Category Archives: Miscellanea

FANTASIA FILM FESTIVAL CAPSULE 2021: FRANK & ZED

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DIRECTED BY: Jesse Blanchard

FEATURING: Voices of Jason Ropp, Steve Overton

PLOT: When the king’s line is severed, a demon’s curse comes to pass; meanwhile, Frank and Zed attempt to get through their days without too many pieces falling off.

Still from Frank & Zed (2021)

COMMENTS: Sometimes when you dip your hand into a swirling bucket of goo, you fish out something worth writing home about. Perhaps it’s not a traditionally worthwhile film, but there is plenty of diverting violence, clever visuals, and a suspicious amount of pathos to be found in Jesse Blanchard’s years-in-the-making fantasy puppet horror buddy comedy, Frank & Zed.

The tone is set with a puppet barbershop quartet in the opening short, “Shine.” The quad of dulcet singers croon in mighty harmony before slowly enduring a splat-stick massacre by unseen forces in the audience. The three minutes of chuckles, we are told, took two months to create; Frank & Zed took six… years. The scale of ambition behind this film boggles the mind, as does the occasional depth of feeling elicited by Blanchard and his gang of puppeteers. I was reminded often that effort of this kind translates to the screen in a way that movies made by committee—even those with exponentially larger budgets and a bevy of known actors—do not.

Frank is a (Frankenstein‘s) monster-style workaday minion, created from an unknown number of people and requiring a battery to recharge his heartbeat every day. This process allows for some of the incongruously sweet character interplay between the shambling monster and his differently shambling friend, Zed. Frank may be slowly falling apart, but Zed is in far worse way; we first meet this zombie when Frank chides him for trying to nibble on a piece of his own brain idly plucked from the large hole in his head. Watching gruesome puppet monsters with a near-wordless friendship feels odd, particularly when their interactions pull on the old heart-strings. The scene during which Frank lovingly reattaches Zed’s hand, donating some of his own reinforcing nails in the process, left me almost teary-eyed.

I shall pull no punches here, however. Frank & Zed nearly crumbles apart whenever the titular characters are not on the screen. While the pair is nailed to an adequate plot-frame, I couldn’t help but suspect that Team Blanchard would have done better keeping the film focused on the rickety duo. The Pavarotti-inspired baker was amusing as a victim, but the nearby villagers were (ironically) less fleshed out than Frank and Zed; time amongst them felt like time wasted. The gore that permeated was amusing until it went into overkill. (Possessed death-mice: good; forty minutes of puppet slicing-and-dicing, a bit less so.) Still and all, this was a great kick-off to the Fantasia 2021 festival; I find it unlikely I’ll find a sweeter friendship on display than Frank and Zed’s.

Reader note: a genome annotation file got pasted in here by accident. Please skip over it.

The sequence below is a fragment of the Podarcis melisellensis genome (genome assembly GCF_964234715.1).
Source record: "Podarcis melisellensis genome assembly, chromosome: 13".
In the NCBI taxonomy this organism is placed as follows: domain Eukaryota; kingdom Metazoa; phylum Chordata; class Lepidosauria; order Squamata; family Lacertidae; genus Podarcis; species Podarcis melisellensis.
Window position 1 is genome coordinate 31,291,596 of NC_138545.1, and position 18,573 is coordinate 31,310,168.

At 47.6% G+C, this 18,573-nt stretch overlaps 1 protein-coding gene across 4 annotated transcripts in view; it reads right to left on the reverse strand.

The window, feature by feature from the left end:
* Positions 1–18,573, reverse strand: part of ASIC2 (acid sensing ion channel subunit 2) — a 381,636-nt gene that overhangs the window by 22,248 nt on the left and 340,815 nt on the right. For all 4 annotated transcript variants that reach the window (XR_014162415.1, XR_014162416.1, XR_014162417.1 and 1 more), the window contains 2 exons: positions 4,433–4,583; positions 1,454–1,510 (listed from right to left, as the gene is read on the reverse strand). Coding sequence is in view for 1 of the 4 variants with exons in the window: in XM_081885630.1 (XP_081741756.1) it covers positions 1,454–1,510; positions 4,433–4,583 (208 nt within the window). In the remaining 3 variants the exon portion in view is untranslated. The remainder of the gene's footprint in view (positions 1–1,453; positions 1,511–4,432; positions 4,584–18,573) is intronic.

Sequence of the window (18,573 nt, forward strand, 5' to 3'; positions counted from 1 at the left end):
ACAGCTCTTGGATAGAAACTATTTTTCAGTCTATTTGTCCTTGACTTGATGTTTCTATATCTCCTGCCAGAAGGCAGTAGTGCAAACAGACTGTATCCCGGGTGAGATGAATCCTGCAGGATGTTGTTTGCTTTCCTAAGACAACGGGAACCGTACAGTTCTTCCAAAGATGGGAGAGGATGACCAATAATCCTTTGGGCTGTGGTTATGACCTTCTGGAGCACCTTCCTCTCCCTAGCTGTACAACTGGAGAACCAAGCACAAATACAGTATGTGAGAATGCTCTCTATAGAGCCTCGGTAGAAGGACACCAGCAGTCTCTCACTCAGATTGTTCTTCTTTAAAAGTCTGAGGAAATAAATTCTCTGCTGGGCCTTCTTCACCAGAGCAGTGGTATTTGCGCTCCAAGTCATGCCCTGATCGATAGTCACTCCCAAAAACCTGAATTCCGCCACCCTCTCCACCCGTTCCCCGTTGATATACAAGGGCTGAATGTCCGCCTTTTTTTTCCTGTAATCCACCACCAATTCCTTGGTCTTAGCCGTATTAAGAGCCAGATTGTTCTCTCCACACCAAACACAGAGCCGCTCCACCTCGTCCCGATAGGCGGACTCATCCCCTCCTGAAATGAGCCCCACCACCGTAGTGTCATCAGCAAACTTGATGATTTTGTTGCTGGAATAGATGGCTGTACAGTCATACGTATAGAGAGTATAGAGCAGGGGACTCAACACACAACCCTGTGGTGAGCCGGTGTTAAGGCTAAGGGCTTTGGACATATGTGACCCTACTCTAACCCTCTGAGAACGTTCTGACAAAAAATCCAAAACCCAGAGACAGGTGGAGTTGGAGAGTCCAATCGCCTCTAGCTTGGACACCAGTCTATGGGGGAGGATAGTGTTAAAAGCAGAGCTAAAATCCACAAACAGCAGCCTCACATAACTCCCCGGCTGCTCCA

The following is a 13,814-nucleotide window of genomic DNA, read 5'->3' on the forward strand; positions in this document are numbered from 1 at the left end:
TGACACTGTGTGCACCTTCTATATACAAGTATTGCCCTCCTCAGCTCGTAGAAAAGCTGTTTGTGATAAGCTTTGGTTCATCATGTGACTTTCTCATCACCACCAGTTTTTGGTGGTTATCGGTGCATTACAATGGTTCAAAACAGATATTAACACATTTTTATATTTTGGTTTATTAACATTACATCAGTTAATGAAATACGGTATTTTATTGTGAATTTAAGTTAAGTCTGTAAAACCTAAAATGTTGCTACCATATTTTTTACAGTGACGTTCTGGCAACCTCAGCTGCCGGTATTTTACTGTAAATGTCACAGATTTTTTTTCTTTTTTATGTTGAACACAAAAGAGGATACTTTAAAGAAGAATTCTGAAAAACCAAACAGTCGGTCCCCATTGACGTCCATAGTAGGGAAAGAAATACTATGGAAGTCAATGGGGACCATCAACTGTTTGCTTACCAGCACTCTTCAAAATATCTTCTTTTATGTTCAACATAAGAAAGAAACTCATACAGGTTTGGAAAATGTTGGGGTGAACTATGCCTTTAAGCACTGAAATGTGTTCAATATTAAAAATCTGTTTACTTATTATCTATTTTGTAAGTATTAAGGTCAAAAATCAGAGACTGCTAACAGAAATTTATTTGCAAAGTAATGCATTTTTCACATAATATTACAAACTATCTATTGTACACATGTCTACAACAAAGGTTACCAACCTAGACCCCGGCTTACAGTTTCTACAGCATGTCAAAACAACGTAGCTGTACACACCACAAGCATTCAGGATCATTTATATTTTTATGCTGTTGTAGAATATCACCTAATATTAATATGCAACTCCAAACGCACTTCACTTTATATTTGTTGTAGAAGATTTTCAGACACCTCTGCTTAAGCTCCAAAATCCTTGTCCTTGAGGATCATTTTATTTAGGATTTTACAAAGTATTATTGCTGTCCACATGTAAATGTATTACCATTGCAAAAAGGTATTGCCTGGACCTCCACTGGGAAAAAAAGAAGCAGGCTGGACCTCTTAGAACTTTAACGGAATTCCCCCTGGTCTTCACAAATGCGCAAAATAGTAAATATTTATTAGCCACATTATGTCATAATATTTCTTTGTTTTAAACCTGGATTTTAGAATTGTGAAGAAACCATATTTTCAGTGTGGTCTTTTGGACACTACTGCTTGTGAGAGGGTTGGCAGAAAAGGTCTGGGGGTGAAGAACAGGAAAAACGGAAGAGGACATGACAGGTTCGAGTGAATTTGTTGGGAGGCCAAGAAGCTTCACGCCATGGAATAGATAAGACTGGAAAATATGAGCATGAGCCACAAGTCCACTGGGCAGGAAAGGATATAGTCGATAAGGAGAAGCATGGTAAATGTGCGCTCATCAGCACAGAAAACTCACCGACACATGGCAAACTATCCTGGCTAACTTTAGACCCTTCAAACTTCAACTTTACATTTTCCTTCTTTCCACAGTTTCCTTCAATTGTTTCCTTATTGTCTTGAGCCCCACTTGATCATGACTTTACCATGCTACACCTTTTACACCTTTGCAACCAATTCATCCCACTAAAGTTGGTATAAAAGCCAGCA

WHAT THE CRITICS SAY:

“As for the inevitable Muppets comparisons, this is a darkly beautiful Fraggle Rock, a perfect exploration of a weird and wonderful world brought to live by extraordinarily talented puppeteers… But that orgy of blood is where everything gets slippy, and the charm wears thin. It shows the downside of a passion project: that there’s no one around not so personally invested that they can say ‘no.'”–Richard Whittaker, Austin Chronicle (online festival screening)

WEIRD HORIZON FOR THE WEEK OF 7/30/2021

366 Weird Movies may earn commissions from purchases made through product links.

Our weekly look at what’s weird in theaters, on hot-off-the-presses DVDs and Blu-rays (and hot off the server VODs), and on more distant horizons…

Trailers of new release movies are generally available at the official site links.

IN THEATERS (LIMITED RELEASE):

The Green Knight: An adaptation of the Arthurian legend of Sir Gawain, who accepts the Green Knight’s challenge to engage in a friendly beheading contest. ‘s long-awaited (and pandemic-delayed) epic is being characterized as “stoned” and “surreal.” The Green Knight official site.

Mondo Hollywoodland: We’re just going to drop this logline here: “A groovy mushrooms dealer and a man from the 5th dimension journey through Hollywood to find the meaning of ‘Mondo.'” Needless to say, you’re more likely to catch this one on VOD than at your local cineplex. Mondo Hollywoodland official site.

Never Gonna Snow Again: A mysterious masseur appears in an upscale Polish neighborhood. Comparisons to Teorema naturally arise. Never Gonna Snow Again American distributor site.

Nine Days: Souls interview to potentially be born on Earth. Jake Wilson of The Age was lukewarm but concedes that the movie has a “certain amount of genuine weirdness.” Nine Days official site.

STREAMING (ARROW):

Man Under Table (2021): Read our review and interview with Noel David Taylor. Thanks to Arrow’s streaming service, this microbudget surreal satire on indie filmmaking (and fracking) has a chance to be seen by a relatively wide audience. Be sure to freeze frame that trailer to read the critic’s quotes. Man Under Table at Arrow.

NEW ON HOME VIDEO:

Brotherhood of the Wolf (2001): Read Giles Edwards’ review. Christophe Gans‘ genre-spanning cult movie (is it a werewolf flick? mystery? action picture?) gets a collector’s edition Blu-ray from Shout! Factory, promising four hours of bonus material. Buy Brotherhood of the Wolf.

Confessions of a Dangerous Mind (2002): Read Giles Edwards’ review. ‘s face-value script about “Gong Show” producer Chuck Barris’ alleged double life as a spy is released on Blu-ray for the first time (in North America). Buy Confessions of a Dangerous Mind.